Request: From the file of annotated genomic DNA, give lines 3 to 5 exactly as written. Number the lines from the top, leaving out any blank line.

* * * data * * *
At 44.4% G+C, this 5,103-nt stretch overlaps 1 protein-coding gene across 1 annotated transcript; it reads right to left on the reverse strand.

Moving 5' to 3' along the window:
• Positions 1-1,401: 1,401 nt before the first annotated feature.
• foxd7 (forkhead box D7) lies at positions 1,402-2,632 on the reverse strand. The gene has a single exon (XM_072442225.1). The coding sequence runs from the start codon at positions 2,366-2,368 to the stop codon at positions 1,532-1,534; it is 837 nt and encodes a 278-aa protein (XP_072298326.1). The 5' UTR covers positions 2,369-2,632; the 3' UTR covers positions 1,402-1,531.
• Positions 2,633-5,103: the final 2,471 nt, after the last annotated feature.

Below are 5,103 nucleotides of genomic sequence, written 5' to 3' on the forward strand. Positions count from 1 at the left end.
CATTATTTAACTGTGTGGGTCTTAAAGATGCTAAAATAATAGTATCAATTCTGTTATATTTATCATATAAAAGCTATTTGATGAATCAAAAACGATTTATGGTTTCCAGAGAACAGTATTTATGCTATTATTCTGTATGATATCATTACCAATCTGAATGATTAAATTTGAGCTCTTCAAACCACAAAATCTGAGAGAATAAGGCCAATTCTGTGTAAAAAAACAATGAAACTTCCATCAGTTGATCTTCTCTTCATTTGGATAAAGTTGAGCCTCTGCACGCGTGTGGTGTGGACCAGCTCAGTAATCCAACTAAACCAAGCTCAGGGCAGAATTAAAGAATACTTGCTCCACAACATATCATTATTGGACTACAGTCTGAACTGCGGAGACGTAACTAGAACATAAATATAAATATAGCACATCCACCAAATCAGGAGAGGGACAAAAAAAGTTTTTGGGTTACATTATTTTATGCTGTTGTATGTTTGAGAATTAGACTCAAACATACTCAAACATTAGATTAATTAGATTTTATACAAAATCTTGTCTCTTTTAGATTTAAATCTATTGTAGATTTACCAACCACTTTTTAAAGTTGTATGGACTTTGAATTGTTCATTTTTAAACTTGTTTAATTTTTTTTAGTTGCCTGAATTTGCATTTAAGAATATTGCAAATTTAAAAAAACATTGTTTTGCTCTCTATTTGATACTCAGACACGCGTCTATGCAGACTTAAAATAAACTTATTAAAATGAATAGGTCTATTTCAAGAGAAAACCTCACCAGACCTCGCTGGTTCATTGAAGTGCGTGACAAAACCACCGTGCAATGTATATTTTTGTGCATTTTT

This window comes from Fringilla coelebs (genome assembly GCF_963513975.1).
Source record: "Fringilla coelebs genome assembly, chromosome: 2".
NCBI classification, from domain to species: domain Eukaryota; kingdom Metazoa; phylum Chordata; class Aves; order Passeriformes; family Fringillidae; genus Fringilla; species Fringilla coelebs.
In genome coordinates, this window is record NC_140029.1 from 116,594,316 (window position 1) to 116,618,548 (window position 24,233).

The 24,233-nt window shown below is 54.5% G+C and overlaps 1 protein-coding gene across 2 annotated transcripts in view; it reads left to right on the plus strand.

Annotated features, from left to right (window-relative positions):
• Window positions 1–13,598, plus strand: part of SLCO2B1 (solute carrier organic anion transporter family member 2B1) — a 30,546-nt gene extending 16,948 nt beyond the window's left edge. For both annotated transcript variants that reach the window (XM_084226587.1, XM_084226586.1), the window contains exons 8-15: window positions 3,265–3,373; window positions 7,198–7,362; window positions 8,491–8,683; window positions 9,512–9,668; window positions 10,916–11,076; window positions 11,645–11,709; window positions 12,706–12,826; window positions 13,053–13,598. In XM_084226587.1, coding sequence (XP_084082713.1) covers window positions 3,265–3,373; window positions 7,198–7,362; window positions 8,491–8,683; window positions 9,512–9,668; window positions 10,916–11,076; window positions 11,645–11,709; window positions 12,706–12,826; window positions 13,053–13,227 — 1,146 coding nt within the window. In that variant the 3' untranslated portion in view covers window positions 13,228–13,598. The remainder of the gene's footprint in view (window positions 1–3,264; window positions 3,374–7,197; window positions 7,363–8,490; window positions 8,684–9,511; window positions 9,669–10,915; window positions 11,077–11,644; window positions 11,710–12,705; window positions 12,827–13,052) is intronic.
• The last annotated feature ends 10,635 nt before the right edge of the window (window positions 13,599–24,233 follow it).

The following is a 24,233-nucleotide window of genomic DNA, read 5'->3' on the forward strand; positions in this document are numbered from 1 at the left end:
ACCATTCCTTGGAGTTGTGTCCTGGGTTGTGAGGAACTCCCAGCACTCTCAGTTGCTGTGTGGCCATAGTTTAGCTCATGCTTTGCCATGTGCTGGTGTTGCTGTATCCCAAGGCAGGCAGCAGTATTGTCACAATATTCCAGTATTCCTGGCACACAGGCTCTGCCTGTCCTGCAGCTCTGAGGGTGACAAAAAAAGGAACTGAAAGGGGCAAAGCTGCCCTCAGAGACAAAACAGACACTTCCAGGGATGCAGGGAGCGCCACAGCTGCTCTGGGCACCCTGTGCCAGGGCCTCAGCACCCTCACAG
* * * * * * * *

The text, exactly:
• Positions 1-1,401: 1,401 nt before the first annotated feature.
• foxd7 (forkhead box D7) lies at positions 1,402-2,632 on the reverse strand. The gene has a single exon (XM_072442225.1). The coding sequence runs from the start codon at positions 2,366-2,368 to the stop codon at positions 1,532-1,534; it is 837 nt and encodes a 278-aa protein (XP_072298326.1). The 5' UTR covers positions 2,369-2,632; the 3' UTR covers positions 1,402-1,531.
• Positions 2,633-5,103: the final 2,471 nt, after the last annotated feature.